“Many stories are told of Zaphod Beeblebrox’s journey to the Frogstar. Ten percent of them are ninety-five percent true, fourteen percent of them are sixty-five percent true, thirty-five percent of them are only five percent true, and all the rest of them are… told by Zaphod Beeblebrox”
Somehow or other, listening to Alejandro Jodorowsky talk about his attempt to film Frank Herbert’s classic SF novel, Dune, leaves me thinking about this quote from Douglas Adams’ Hitchicker’s Guide to the Galaxy radio show. There are some absolutely incredible stories here, particularly when he tells us about how he convinced celebrities like Salvador Dali or Orson Welles to join his cast, or the very Zen moment when he met Mick Jagger. Maybe they’re true, I don’t know, but the only person telling them is Zaphod…I mean, Alejandro.
But it doesn’t matter. After all, he is a marvelous story teller, and his excitement and enthusiasm for a project that ended in failure almost forty years ago is contagious.
For years, I’ve heard bits and pieces of the story and it is undoubtedly one of most interesting failed movie projects in cinematic history. Jodorowsky, a young man who had made two strange and surreal cult films, ended up as the director of a huge science fiction film, based on a novel he had never read. He pulled together a team of “warriors” (as he called them) many of whom have since gone on to greater fame, including SF artist Chris Foss, the Swiss painter, H.R. Giger, the legendary French cartoonist, Jean “Moebius” Giraud, and Alien screenwriter Dan O’Bannon.
But it was also a freakishly weird version of an already strange story, where the spice is somehow alive, the Emperor rules from an upside-down throne room, and the castrated Duke Leto impregnates Jessica with a drop of his blood.
The documentary tells a fascinating story, built up from interviews with Alejandro and his crew. The most exciting part, though, are the glimpses we get of the vast quantities of artwork produced for the film, and even animatic versions of Moebius’ storyboards. The animatic of the opening sequence, a pan shot that carries the viewer across the galaxy is perhaps the most impressive moment in the whole documentary: it is radical and memorable, even if one wonders how they might have filmed it!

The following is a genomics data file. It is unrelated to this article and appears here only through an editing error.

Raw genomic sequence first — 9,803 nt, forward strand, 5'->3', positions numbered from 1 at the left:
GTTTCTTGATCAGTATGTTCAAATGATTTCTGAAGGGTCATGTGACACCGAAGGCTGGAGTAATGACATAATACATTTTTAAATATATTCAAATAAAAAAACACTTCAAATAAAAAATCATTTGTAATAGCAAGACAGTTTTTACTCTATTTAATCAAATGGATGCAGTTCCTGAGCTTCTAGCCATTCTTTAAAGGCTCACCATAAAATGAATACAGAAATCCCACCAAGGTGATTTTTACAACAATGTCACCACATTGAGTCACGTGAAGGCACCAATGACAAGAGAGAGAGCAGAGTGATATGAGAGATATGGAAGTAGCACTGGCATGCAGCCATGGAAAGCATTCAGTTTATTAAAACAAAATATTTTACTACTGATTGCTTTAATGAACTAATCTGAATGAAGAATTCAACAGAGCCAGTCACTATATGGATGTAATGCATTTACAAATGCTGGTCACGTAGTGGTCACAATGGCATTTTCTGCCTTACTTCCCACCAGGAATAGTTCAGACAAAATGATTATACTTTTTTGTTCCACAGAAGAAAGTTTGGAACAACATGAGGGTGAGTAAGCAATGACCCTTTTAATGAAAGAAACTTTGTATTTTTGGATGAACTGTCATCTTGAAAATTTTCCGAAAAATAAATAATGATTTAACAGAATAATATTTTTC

I have to confess that I would dearly love to have a copy of that monstrous book they show in the film, that Jodorowsky and his producer gave away to film executives in their bid to find the funding they needed. It’s thicker than a cement block, and included the complete storyboards and loads of concept art. I know they could probably make a fortune selling copies to the fans today (even considering how expensive such an all-color volume would be) but considering the number of people involved, I suspect that it would be next to impossible to negotiate the clearances you’d need.
And that’s a horrible shame.
This is one of the best documentaries I’ve ever seen. Not merely entertaining, Jodorowsky’s Dune offers us a complex story, full of suspense and unexpected turns — and what is even better, a story that has a clear story arc, a beginning middle and end, something far too many documentaries lack.
Now, I’ll admit that the final section, when they try to establish the links between this failed movie and virtually every science fiction film made since then, leaves me very, very skeptical. While I’m sure their efforts did have an effect — if nothing else, giving his crew a much needed set of credits and art for their portfolios — I find it very hard to believe all the claims — even the ones Alejandro isn’t making.
It is a heroic story, and yet there are hints throughout that his film would never have found its way onto the screen: perhaps these are best summed up by Jodorowsky’s response to those who complained that the film would have been at least ten hours long, which was basically “So what?”
Now, I’m a touch skeptical of that ten hour figure myself: I know the standard estimate is that film scripts run a minute per page, but that opening sequence probably took pages to describe yet may only have run for a minute or less. If that were true of some of the other sequences, his film might have been a lot shorter than estimated.
But what is clearly true is that his response was probably the worst he could have made under the circumstances. Hollywood execs like to be reassured. Even if they know you aren’t being particularly honest with them..
This is a film which achieves its goal: it is probably impossible to watch it and not come out of it wishing that you could watch this insane movie the crazy Chilean director tried to make. Or that you could at least see that book which he claims is the movie he wanted to make. After all, Jodorowsky’s larger-than-life persona and his incredible enthusiasm for his project were so strong that he pulled his team out of their normal lives and left them tagging along after him for years.
So it shouldn’t be a great surprise that he can do the same thing to us for an hour and a half.
But I’m still not sure which parts of his story are true — and which are told by Zaphod Beeblebrox.
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